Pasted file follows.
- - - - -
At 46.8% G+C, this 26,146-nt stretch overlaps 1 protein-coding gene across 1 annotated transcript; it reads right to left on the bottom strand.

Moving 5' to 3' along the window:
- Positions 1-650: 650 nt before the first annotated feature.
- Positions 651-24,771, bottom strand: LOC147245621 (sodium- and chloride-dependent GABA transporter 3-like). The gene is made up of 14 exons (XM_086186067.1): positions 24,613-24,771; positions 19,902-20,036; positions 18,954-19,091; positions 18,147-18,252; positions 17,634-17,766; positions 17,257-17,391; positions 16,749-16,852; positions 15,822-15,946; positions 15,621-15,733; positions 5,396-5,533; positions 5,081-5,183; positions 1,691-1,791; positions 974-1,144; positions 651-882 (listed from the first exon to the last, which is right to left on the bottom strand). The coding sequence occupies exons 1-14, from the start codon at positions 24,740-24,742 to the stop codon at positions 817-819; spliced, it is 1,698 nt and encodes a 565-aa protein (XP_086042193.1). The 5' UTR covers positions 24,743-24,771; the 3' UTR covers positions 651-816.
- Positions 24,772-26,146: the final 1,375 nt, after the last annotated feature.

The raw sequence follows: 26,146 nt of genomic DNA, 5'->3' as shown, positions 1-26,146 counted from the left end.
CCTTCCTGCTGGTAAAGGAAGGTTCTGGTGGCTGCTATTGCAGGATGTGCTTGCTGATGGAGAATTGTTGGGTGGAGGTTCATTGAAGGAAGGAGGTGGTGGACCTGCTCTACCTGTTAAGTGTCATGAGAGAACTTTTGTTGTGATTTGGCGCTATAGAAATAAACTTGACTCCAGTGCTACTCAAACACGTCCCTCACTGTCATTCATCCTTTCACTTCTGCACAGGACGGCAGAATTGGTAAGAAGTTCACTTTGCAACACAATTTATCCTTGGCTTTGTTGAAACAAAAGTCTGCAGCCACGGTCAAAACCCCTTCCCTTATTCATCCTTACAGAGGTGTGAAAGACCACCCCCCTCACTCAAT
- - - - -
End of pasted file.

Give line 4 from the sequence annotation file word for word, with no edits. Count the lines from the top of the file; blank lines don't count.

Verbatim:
- Positions 651-24,771, bottom strand: LOC147245621 (sodium- and chloride-dependent GABA transporter 3-like). The gene is made up of 14 exons (XM_086186067.1): positions 24,613-24,771; positions 19,902-20,036; positions 18,954-19,091; positions 18,147-18,252; positions 17,634-17,766; positions 17,257-17,391; positions 16,749-16,852; positions 15,822-15,946; positions 15,621-15,733; positions 5,396-5,533; positions 5,081-5,183; positions 1,691-1,791; positions 974-1,144; positions 651-882 (listed from the first exon to the last, which is right to left on the bottom strand). The coding sequence occupies exons 1-14, from the start codon at positions 24,740-24,742 to the stop codon at positions 817-819; spliced, it is 1,698 nt and encodes a 565-aa protein (XP_086042193.1). The 5' UTR covers positions 24,743-24,771; the 3' UTR covers positions 651-816.